On CFB Daily (College Football Daily), ESPN's college football experts breakdown games and provide analysis and predictions.
Type: Talk Show
Runtime: 60 minutes
CFB Daily - CFS Debert - Netflix
Canadian Forces Station Debert (also CFS Debert) was a Canadian Forces station located in Debert, Nova Scotia. It was most recently used during the Cold War as a communications facility and was home to a “Regional Emergency Government Headquarters” (REGH) complex, more commonly known by their nickname “Diefenbunker.” Originally this facility was developed with an airfield and army training centre, however these facilities were decommissioned in the 1970s and ownership transferred to the Government of Nova Scotia to be operated as the Debert Air Industrial Park. Following decommissioning of the REGH and removal of the last military presence at CFS Debert in the 1990s, this facility was transferred to the Government of Nova Scotia and then the Colchester Regional Development Authority to operate as Colchester Park.
CFB Daily - Debert Military Camp - Netflix
Following the outbreak of the Second World War in the fall of 1939, the first Canadian units began shipping through the port of Halifax however the end of the Phoney War in the spring of 1940 required a massive ramp-up in Canada's land forces in Europe. The sheer volume of soldiers who would be embarking through Halifax required staging facilities for training and marshalling combat units before embarking on the troopships. To meet this requirement, the government announced that existing facilities at Camp Aldershot near Kentville, Nova Scotia and Camp Sussex near Sussex, New Brunswick would be upgraded to handle the requirements of housing and training brigade-size units. In spring of 1940, the government also began purchasing additional land in Debert for a division-size training and marshalling facility adjacent to those lands previously purchased in 1938 by the Royal Canadian Air Force for an aerodrome. Located on the Montreal-Halifax main line of Canadian National Railways, the flat plain surrounding Debert Station were considered ideal for an army staging facility in addition to an aerodrome. The additional benefit that it was located only 100 km (62 mi) north of Halifax. On August 9, 1940, the 6th Field Company Canadian Engineers arrived at the site and began work at clearing the forests and laying out what would become the Debert Military Camp (also referred to as Camp Debert). Employing 6,000 civilians and thousands more military members, the engineers cleared the trees and burnt the plain before building streets, sewer and water services, electricity, and buildings over an area of 80 km2 (31 sq mi). The camp was bisected with named avenues and numbered streets having innumerable quonset huts, mess halls, warehouses, canteens, and other buildings. At one point during its construction period, the camp housed more troops than the population of neighbouring Truro at the time. The surrounding community of Debert grew rapidly with movie houses, restaurants, bars and other businesses being set up and the economic effects spilling over into Truro. Camp Debert was the final staging area for units embarking from Halifax and was the location where the majority of troops received and trained with their personal weapons. For these purposes a large ammunition depot was built as well as extensive firing ranges. Component units arrived at Camp Debert from across Canada and were organized into larger formations before being carried by trains to troopships at Halifax, usually at night in black-out conditions. All five divisions of the First Canadian Army were housed (all, or in part) at Camp Debert prior to departure for the European Theatre during the Second World War. In addition, the 7th Canadian Infantry Division of Atlantic Command was formed at Camp Debert, although its volunteer troops went overseas as reinforcements rather than an intact combat unit. Following the war, Camp Debert was used in the repatriation of troops returning from Europe before undergoing significant downsizing with the majority of training and marshalling areas being decommissioned. In 1948, Camp Debert was reactivated and hosted several active army units during the 1950s.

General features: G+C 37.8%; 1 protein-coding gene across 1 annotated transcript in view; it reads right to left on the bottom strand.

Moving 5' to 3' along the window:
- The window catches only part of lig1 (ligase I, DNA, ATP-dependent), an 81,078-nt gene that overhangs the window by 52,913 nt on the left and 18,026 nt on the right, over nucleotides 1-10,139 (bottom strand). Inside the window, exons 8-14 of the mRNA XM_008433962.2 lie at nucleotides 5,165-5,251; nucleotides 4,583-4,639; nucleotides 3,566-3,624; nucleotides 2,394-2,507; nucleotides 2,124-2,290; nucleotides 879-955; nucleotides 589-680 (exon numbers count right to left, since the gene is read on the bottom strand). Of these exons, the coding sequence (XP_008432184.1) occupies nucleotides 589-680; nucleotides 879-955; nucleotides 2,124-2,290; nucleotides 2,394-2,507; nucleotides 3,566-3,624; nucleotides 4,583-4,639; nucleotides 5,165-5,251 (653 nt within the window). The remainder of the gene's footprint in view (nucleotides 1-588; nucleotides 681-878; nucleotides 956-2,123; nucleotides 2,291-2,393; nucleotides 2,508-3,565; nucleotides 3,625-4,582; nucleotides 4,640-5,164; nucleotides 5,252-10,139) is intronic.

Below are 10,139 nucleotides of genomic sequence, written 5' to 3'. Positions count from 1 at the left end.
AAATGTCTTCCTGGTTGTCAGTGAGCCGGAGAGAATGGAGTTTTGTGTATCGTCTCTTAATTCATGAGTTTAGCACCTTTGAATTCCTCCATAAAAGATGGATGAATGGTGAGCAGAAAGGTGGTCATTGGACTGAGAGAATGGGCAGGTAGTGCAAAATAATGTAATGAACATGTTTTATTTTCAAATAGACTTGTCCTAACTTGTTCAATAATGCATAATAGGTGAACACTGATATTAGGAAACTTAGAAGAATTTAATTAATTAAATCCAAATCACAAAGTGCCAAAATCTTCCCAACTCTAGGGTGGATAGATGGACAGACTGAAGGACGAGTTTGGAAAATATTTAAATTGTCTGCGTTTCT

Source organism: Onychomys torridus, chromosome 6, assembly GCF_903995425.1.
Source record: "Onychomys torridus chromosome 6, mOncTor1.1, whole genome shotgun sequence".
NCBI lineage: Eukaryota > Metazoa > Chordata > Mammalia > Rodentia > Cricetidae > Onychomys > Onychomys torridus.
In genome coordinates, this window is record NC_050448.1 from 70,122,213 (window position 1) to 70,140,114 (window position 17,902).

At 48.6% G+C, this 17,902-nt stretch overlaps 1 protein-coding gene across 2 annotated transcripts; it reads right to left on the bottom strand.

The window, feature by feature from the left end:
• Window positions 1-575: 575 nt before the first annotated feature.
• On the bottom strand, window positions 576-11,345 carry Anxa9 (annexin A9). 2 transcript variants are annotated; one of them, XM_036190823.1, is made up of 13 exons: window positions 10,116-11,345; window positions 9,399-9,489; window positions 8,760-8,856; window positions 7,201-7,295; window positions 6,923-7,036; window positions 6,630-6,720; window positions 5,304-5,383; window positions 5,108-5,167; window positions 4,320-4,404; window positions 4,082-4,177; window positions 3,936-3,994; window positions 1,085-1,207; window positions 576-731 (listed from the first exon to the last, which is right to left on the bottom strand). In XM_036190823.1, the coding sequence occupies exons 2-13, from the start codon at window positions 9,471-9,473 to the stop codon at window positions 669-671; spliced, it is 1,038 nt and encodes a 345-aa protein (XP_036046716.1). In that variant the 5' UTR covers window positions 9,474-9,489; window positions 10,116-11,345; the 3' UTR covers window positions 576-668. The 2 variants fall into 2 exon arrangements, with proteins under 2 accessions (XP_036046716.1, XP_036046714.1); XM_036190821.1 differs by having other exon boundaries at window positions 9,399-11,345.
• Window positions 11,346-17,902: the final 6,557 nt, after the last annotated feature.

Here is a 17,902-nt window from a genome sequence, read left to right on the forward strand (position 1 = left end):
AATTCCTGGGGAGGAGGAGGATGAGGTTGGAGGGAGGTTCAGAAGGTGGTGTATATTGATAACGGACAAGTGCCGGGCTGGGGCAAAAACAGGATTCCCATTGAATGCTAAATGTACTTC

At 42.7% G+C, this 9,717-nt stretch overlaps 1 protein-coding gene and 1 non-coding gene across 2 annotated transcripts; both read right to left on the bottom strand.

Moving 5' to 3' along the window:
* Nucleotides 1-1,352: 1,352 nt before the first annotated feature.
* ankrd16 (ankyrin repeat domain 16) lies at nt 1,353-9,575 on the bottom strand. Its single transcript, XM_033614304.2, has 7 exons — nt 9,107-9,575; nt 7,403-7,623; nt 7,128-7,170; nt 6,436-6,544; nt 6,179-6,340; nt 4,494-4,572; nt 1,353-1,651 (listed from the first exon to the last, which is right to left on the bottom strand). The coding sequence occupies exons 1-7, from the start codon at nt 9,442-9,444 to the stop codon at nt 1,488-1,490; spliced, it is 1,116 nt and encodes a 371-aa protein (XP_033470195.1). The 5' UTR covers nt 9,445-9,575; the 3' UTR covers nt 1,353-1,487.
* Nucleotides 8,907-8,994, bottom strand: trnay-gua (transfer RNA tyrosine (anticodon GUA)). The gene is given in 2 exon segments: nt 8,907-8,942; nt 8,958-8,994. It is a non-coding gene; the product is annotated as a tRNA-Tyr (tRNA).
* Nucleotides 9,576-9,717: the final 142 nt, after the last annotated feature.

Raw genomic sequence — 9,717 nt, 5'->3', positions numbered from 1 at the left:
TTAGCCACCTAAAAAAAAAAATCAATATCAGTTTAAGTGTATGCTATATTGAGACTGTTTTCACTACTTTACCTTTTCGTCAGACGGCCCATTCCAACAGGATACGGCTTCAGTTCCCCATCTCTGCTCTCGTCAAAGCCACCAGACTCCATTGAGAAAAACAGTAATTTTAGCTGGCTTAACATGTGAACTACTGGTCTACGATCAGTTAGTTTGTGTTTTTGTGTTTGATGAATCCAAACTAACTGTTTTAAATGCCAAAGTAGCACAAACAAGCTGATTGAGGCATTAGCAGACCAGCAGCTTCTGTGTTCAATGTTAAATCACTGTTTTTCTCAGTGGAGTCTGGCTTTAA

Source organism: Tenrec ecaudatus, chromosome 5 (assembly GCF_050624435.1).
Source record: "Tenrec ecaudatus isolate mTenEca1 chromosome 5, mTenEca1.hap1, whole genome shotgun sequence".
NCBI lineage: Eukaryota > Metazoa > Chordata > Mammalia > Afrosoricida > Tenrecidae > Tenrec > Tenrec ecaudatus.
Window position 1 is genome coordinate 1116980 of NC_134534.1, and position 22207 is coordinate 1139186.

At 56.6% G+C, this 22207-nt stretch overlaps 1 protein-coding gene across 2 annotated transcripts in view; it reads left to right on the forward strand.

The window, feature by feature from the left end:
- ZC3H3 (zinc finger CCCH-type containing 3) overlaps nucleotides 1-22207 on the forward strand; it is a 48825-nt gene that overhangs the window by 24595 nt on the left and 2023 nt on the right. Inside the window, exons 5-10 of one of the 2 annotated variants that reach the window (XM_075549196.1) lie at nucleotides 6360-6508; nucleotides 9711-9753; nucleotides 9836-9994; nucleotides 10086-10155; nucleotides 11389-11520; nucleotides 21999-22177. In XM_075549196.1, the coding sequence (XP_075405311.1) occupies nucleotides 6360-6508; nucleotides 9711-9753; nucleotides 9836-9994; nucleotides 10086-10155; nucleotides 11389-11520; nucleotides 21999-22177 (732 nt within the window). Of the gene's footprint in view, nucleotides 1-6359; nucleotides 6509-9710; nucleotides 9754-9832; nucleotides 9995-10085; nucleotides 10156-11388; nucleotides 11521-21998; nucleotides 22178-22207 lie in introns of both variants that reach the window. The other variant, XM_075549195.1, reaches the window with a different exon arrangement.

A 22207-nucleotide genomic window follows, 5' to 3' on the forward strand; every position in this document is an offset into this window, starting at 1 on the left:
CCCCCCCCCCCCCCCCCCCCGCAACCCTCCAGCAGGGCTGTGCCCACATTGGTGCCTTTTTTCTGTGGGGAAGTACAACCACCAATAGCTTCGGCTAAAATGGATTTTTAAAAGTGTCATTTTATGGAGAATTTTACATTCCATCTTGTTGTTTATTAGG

CFB Daily - References - Netflix